Mountain Biking Big Sky

If you’re looking to ride some different trails this summer, check out Big Sky. It has more accessible downhill runs and singletrack than anywhere in the region. While most of the terrain is for advanced riders, there are several trails for beginners, too. At Big Sky proper, people usually head up the mountain from Mountain Village via the South Access Road. The wide gravel road winds gently up at first, then steep through the switchbacks, finally meeting up with the gondola on top.

Campground Crags

Hot, bluish-black smoke billowed from the end of the buzzing sawblade and swirled about me, permeating my clothes and hair. Chunks of disemboweled wood sprayed out in all directions, sticking to the sweat on my arms and face, and I glanced at my watch. Time to quit. The day had been long, hot, and unamusing: ten hours of chainsawing eight-foot railroad ties into pieces. I finished my cut, put the saw in its nightly resting place, and, feeling as though someone had beaten me with a stick, drooped back to my car and flopped in.

This Business of Ecology

I still remember the valley the way I first saw it as a kid. It had been a long heavy winter when finally, spring arrived, tentative and coy. Then the large, open fields near our house exploded with wildflower blues and yellows aching to reach up and be caught in the late afternoon breeze. Without even trying you could hear the grass buzz with vast microsystems of life. Magpies squawked, a young blue grouse chirped from dense cover, and in the stream a cutthroat twisted, then rose on a midge not half a minute old.

Northern Lights, Explained

If you've never seen the northern lights – and almost 95% of Earth's population hasn't – this year may be your best chance. Massive surges of solar activity are blasting Earth with more magnetic energy than it's felt in 20 years. This means that aurora borealis will be bigger, more vibrant, and visible much farther south than normal. Montana has already hosted a few breathtaking atmospheric lightshows this year, and if things go as expected, there's much more to come.

The Importance of Being Rugged

In 1889, Hamilton Carhartt started making pants. They were no ordinary pants, though. Designed to "endure the rigors of a hard day’s work", they were constructed with the heaviest, most durable material possible. He’d had it with flimsy fabrics and cushy clamdiggers. Even Levis were too thin-skinned for old Hamilton – hard-working men like him needed super-rugged trousers that would hold up while mending barbed-wire fences, hauling ore, repairing tractors, or riveting I-beams 300 feet up.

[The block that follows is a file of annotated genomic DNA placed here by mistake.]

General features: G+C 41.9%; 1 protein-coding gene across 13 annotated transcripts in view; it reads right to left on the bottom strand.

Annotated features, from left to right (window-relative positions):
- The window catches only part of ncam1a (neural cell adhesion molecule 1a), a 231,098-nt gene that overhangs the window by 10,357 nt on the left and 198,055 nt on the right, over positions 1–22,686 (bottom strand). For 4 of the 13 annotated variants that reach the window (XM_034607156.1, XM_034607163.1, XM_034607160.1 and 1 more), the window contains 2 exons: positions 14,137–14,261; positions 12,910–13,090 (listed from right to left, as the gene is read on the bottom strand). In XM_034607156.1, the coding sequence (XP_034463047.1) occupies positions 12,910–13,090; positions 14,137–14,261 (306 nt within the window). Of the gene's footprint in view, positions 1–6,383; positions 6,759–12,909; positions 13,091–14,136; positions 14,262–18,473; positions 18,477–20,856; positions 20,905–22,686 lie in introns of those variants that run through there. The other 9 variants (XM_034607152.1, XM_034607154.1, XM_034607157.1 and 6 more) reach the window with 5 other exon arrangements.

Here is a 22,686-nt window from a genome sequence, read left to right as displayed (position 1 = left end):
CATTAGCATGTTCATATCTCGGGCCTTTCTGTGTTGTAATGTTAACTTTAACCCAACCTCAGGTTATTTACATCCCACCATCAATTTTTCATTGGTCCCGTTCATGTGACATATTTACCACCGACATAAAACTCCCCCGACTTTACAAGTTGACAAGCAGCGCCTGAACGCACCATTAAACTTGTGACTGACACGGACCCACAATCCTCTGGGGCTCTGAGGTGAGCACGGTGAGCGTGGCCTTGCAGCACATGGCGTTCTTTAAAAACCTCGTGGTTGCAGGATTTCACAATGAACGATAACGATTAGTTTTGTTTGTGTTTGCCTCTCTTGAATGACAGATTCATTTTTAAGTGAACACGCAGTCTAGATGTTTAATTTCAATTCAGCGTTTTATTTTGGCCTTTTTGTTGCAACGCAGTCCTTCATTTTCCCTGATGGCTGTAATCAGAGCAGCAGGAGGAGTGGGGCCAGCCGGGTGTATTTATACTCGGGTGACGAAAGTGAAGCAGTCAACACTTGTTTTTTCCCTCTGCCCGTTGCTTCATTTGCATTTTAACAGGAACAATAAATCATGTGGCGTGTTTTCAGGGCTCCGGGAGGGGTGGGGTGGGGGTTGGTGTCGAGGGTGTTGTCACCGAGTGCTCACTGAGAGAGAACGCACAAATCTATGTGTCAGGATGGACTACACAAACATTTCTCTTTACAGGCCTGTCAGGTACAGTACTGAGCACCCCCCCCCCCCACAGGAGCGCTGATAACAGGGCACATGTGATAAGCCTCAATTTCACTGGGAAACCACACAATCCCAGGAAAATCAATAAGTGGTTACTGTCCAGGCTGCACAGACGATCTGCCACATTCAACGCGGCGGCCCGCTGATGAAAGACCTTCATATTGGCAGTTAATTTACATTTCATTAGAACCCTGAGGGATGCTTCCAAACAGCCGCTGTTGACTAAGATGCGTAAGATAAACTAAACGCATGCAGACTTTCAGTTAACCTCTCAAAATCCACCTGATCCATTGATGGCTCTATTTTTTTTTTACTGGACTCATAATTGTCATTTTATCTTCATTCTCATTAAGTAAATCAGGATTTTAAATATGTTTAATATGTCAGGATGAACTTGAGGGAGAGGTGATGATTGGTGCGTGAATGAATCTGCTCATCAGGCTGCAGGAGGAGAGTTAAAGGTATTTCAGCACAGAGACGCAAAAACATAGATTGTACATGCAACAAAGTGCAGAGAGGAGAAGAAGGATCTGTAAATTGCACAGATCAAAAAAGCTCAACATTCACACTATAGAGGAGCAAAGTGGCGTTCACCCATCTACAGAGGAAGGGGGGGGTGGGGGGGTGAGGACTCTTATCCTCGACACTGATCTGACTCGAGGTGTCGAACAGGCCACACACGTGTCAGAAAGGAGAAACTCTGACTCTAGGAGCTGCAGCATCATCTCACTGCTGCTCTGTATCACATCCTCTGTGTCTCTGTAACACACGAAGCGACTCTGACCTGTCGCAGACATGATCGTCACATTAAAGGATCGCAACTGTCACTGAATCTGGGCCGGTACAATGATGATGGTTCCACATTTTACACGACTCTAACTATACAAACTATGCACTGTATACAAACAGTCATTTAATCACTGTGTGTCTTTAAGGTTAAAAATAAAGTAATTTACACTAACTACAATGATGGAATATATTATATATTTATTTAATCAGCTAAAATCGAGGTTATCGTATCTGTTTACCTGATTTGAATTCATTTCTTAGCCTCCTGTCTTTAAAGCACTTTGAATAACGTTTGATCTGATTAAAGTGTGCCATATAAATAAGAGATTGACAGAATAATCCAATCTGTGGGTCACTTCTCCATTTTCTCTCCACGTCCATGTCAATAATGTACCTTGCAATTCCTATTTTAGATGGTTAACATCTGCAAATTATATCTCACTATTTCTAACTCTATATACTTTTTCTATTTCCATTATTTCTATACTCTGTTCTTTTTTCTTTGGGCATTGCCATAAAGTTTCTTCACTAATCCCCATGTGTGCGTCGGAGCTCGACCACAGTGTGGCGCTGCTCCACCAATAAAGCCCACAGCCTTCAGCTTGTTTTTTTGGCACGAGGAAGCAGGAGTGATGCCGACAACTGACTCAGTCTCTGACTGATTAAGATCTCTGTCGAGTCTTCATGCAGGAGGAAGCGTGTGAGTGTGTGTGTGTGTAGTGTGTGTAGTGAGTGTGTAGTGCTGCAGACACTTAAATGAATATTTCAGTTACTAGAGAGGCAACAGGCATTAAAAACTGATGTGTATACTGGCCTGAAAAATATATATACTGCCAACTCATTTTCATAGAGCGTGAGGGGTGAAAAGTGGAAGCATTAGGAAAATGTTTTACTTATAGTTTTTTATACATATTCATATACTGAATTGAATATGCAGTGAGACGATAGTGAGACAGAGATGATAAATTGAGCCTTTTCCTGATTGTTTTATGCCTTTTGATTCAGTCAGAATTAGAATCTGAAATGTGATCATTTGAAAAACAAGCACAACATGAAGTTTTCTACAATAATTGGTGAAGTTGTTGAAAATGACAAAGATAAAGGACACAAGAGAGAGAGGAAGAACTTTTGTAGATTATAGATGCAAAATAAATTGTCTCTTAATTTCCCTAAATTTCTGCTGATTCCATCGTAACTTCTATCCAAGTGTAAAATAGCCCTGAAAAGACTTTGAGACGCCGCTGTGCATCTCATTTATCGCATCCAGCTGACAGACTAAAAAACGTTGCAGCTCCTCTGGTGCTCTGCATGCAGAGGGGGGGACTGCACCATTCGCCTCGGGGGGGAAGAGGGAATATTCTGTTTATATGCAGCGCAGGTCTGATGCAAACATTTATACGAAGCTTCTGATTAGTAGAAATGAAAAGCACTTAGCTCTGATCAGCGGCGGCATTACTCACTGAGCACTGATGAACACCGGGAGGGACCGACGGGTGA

Peter Koch Walked the Gallatin Valley

In a historical sketch written in the 1890s, Danish immigrant Peter Koch described what he had observed earlier during his tramps about the Gallatin Valley in the 1870s. However, he said, most of the physical evidence of first visitors had disappeared with recurring heavy snows, spring runoff, and disturbance of the land from settlement. Koch had studied at the University of Copenhagen, but left at the age of twenty-one to explore the West, most particularly Montana.

Season Opener: A Small-Town Montana Summer

"I wish to preach, not the doctrine of ignoble ease, but the doctrine of the strenuous life." —Teddy Roosevelt

Your Own Piece of Montana

A ticket at the local ski hills will get you many things: cold smoke face shots, miles of vertical, a nice moving chair to sit on—but one thing you will not get is access to the backcountry. It’s true that the terrain at our resorts can satisfy most of our needs, but for better or worse, the flimsy ropes that mark the boundaries of these resorts might as well be 20-foot walls for how legally impermeable they are to the adjacent backcountry.

Skinny Skis and Half-Grown Trees

Resting on my ski poles atop a small knoll, I survey the white-and-green landscape below, with its broad ravines and gentle, pine-flecked slopes. Between the trees, the layer of snow is thick and even, interrupted only by the occasional long and narrow profile of a fallen pine or fir. Right now, in the middle of January, it's hard to tell that Beaver Creek was once a massive clear-cut. Fifteen years after the logging trucks pulled out, it looks thin, young, and open–but it’s an alpine forest, to be sure, the kind that every Montanan knows and loves.

Take it Easy

The caddis come out of nowhere, streaming up the bank in thick, buff-colored waves. One moment, it's calm, nary a bug in sight; the next, a burst of fluttering wings. As the wind drives them past, one drifts into my ear, a dozen catch my sleeve, two fight for sanctuary in my left nostril. A quick snort and they're airborne, assimilated once again as the swarm drifts northward.

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